The Zone of Interest
Jonathan Glazer’s first Palme competition entry is a nightmare bathed in sunshine, set during the Second World War. Adapting freely from the novel by Martin Amis, who died during the festival, Glazer matter-of-factly presents the happy Nazi family living in the garden estate on the other side of the razor-wired wall at Auschwitz. Commandant Rudolf Höss (Christian Friedel), his wife Hedwig (Sandra Hüller) and their five young children ignore the reality of their inhumanity, shutting their senses to the screams of the murdered multitudes (the sound design is devastating) and the lingering smoke and ash. Viewers can’t turn away from this icy masterpiece; to do so would endanger your soul.
Killers of the Flower Moon
Martin Scorsese’s fact-based murder epic, about white human “wolves” preying upon Indigenous Oklahomans in the 1920s, is rich in awards-worthy performances from Robert De Niro, Leonardo DiCaprio and Lily Gladstone. By fraud, marriage or murder, the curs are out to get their claws and paws on “Osage money,” the abundant cash amassed by members of the nearby Osage Nation thanks to oil gushing from their land. Gladstone and Canada’s Tantoo Cardinal play two of the many Osage characters drawn from tragic real life. This is a story of historic injustice and inhumanity, resonating with current wrongs, that more people need to know about — it’s not just a Wild West fairy tale.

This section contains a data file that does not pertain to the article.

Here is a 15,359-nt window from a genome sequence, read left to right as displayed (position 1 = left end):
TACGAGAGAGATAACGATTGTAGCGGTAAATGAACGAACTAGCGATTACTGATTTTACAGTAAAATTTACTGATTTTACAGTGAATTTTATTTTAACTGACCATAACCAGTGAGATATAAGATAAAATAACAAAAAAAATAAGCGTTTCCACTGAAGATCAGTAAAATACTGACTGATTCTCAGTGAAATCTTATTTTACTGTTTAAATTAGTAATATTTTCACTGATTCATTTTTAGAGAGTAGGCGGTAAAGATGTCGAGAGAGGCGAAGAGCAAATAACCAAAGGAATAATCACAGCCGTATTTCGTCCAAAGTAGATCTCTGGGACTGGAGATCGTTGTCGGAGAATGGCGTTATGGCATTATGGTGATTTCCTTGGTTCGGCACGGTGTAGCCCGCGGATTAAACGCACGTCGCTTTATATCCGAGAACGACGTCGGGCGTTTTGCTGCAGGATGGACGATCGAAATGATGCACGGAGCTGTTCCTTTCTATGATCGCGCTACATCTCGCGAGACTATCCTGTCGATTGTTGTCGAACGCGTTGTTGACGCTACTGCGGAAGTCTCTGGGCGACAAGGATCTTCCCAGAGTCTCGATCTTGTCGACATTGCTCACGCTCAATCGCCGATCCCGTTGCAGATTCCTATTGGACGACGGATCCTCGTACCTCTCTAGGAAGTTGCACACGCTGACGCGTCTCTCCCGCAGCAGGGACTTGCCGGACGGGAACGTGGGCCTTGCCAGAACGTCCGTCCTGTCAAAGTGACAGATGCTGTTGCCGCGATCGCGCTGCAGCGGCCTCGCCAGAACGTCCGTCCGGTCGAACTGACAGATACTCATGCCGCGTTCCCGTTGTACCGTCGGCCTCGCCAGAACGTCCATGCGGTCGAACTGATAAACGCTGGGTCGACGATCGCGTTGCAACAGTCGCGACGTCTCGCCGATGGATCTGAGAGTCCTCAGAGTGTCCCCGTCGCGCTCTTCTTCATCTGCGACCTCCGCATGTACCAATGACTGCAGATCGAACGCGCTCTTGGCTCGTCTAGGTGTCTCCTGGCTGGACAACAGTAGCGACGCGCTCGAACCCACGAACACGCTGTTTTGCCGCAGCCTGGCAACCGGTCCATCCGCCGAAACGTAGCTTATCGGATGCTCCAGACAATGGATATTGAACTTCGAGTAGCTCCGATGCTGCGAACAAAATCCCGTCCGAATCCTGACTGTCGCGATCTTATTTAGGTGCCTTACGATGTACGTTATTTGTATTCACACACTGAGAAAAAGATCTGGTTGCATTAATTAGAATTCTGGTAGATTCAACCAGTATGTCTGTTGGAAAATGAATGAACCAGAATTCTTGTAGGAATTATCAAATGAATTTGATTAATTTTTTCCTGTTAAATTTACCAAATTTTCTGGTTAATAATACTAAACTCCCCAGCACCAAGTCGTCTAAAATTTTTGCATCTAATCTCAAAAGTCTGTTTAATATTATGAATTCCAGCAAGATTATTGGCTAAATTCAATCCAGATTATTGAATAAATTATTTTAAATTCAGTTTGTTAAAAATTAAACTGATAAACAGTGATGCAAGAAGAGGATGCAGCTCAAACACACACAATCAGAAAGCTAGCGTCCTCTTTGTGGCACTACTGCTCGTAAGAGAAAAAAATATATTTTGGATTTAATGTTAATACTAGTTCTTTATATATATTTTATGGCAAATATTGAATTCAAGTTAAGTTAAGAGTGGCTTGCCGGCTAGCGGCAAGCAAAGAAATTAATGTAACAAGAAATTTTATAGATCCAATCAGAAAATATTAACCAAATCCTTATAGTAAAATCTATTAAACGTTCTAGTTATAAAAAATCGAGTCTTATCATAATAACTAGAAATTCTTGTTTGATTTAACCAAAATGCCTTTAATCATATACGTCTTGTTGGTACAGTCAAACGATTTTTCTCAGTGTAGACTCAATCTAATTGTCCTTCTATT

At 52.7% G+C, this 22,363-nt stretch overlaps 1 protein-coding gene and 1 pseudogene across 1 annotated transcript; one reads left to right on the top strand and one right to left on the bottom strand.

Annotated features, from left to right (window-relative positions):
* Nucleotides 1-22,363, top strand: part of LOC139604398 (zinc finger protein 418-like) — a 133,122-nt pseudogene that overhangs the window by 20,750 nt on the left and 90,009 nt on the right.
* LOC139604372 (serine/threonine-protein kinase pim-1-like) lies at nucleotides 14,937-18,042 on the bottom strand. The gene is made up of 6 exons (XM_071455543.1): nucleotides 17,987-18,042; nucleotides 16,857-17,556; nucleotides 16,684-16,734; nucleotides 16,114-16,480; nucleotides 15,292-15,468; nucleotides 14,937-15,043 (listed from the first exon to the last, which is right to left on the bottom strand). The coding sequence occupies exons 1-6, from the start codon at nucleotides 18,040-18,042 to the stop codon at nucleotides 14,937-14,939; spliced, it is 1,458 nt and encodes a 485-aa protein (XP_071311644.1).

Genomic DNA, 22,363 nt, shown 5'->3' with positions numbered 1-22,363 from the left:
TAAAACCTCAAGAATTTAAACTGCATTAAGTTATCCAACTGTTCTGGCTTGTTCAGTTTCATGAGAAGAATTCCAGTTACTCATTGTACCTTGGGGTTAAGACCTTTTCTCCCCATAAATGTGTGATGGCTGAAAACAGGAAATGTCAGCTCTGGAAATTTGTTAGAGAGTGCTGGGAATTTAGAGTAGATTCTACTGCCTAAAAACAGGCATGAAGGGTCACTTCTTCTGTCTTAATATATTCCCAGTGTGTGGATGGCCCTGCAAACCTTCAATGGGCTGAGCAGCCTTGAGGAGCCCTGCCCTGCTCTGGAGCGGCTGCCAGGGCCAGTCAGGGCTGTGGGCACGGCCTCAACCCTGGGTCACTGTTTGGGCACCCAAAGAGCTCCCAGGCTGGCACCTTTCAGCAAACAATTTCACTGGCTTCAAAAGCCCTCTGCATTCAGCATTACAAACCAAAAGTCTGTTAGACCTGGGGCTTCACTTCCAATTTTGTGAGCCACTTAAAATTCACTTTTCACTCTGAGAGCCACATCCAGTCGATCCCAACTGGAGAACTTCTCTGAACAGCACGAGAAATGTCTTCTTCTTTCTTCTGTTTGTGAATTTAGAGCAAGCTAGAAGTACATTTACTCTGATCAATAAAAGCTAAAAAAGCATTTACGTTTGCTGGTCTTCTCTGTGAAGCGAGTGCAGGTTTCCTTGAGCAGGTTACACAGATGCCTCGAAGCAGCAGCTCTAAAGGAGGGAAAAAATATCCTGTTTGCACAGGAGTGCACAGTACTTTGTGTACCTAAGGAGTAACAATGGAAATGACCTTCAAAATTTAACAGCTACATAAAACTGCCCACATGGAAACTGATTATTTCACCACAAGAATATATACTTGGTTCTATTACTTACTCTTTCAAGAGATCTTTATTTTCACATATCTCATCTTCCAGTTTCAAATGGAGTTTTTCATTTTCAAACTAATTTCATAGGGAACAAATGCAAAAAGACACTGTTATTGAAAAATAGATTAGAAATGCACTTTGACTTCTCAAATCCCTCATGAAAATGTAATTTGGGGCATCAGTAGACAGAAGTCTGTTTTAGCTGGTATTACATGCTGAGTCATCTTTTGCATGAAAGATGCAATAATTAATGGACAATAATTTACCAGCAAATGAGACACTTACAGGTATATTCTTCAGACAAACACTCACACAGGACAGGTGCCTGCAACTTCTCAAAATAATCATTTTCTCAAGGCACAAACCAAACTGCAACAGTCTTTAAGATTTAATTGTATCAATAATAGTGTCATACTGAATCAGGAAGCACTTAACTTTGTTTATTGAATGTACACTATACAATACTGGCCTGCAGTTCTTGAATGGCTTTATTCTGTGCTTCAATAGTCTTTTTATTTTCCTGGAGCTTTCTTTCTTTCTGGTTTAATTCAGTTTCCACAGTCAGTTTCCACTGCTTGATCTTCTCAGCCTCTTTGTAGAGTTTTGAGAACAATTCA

Anatomy of a Fall